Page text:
I have two kids in college and a spouse in higher ed. The students pay more and more; the faculty get less and less. It’s a mystery.

        1. Meep*

          It all goes to making the University President and his posse feel special over here. My college building that the University did not pay for in ANY compacity (re: paid for exclusively by donors) but brings in the most amount of research monetary wise (re: top college in the country for this niche but growing field) is located right next to the football stadium so Uni Prez decides to “pre-game” on the 8th floor whenever there is a football game. We have actually received emails about how we should avoid going to classes those days to lessen foot traffic for those baffoons. Gobsmacked is the best word I can think of when I read one for the first time.

  9. Fake Old Converse Shoes (not in the US)*

    “I told her that she burned a week of my notice with that low counter offer”
    That wasn’t the only thing burned…

      1. calonkat*

        Nameless, my guess is that OP #1 actually said something like “I gave 2 weeks notice, one week of it is gone already” After all, if you give notice that you’re going to quit, the employer can’t “reset” the timeline just by coming up with a counteroffer :)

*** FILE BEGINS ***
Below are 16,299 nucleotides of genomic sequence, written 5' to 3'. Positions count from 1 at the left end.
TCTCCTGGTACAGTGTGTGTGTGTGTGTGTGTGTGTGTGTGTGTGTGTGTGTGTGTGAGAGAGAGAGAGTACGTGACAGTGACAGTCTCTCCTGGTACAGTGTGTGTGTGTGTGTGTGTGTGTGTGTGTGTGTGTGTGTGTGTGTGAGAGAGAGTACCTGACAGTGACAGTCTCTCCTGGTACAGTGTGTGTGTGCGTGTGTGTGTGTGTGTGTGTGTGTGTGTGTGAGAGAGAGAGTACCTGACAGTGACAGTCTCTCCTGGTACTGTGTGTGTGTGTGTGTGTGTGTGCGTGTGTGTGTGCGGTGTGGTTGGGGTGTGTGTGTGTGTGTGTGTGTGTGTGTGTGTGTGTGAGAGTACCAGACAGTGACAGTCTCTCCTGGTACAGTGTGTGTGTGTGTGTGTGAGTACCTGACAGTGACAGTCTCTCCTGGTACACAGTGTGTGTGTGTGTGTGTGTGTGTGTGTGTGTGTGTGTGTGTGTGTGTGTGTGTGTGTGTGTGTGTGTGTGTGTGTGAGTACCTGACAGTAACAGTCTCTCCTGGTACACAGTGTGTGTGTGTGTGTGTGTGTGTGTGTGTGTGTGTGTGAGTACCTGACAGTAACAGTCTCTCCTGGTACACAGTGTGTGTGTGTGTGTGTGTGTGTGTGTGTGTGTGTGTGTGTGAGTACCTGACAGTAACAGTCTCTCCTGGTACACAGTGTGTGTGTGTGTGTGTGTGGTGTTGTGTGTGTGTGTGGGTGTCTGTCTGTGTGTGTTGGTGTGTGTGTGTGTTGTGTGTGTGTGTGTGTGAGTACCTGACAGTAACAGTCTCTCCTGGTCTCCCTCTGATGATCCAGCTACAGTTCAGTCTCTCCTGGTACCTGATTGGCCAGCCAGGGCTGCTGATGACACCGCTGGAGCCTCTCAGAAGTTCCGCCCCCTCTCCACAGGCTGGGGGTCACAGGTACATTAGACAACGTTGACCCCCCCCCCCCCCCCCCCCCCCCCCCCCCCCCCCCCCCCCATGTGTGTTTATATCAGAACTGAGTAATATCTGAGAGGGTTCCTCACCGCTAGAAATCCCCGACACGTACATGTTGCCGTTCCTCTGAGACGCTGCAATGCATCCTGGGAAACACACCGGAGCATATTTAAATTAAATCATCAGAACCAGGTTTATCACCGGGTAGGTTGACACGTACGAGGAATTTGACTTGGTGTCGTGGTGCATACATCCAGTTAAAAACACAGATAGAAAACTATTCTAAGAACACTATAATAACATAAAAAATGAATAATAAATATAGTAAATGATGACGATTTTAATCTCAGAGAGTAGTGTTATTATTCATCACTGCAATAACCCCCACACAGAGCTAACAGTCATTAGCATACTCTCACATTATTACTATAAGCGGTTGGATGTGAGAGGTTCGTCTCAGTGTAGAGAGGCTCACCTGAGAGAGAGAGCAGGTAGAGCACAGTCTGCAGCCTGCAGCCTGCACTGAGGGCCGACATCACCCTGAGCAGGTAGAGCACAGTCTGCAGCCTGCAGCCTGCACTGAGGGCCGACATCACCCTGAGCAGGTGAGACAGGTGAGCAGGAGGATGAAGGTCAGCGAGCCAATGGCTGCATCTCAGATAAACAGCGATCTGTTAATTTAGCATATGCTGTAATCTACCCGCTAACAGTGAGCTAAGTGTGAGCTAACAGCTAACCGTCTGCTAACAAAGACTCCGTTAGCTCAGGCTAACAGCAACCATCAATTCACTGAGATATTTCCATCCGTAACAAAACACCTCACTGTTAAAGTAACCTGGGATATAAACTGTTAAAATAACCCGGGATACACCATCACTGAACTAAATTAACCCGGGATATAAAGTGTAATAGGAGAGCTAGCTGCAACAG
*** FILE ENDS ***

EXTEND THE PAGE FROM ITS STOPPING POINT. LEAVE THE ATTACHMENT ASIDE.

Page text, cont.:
1. Random Bystander*

          Exactly–otherwise they could string that out forever (figuratively) … “we need more time to draft the counter-offer” and then like the SpongeBob memes “10 months later”, still haven’t come up with something “but we’re working really hard on it”.

          1. The_artist_formerly_known_as_Anon-2*

            My response to that is = “and you are full of s**t. You can fix this with a phone call.”

      2. The_artist_formerly_known_as_Anon-2*

        Not in those exact words, but “well, we’ll do the best we can with the week we have left.”

  10. Where's Norma Rae when you need her?*

    LW1: I will never again advise a friend to look for another job or leave a toxic work environment. I can’t wait for the opportunity to encourage someone to seek an external promotion though! Thanks for that phrase. Reading this blog I see so many people struggle with “leaving, quitting, letting someone down”. Even looking for a new job can sound full of intimidating change. Moving toward an external promotion seems like such a healthier way to frame it, adding just enough professional detachment to avoid prioritizing a company’s needs over one’s own.

    1. op #1*

      You’re welcome! It is really a great phrase, especially if your new job pays more, offers more responsibility, and better benefits!

    1. Very Social*

      There’s an update in the comments to the original letter where the OP describes what happened when they did just that. (It sounded promising!)

    2. op #1*

      I did. On my last day we had a talk about the unprofessional way I was treated. I doubt it will change the culture, but he did apologize for the cold shoulder. The rest of the department was so happy for me.

  11. Chelsea*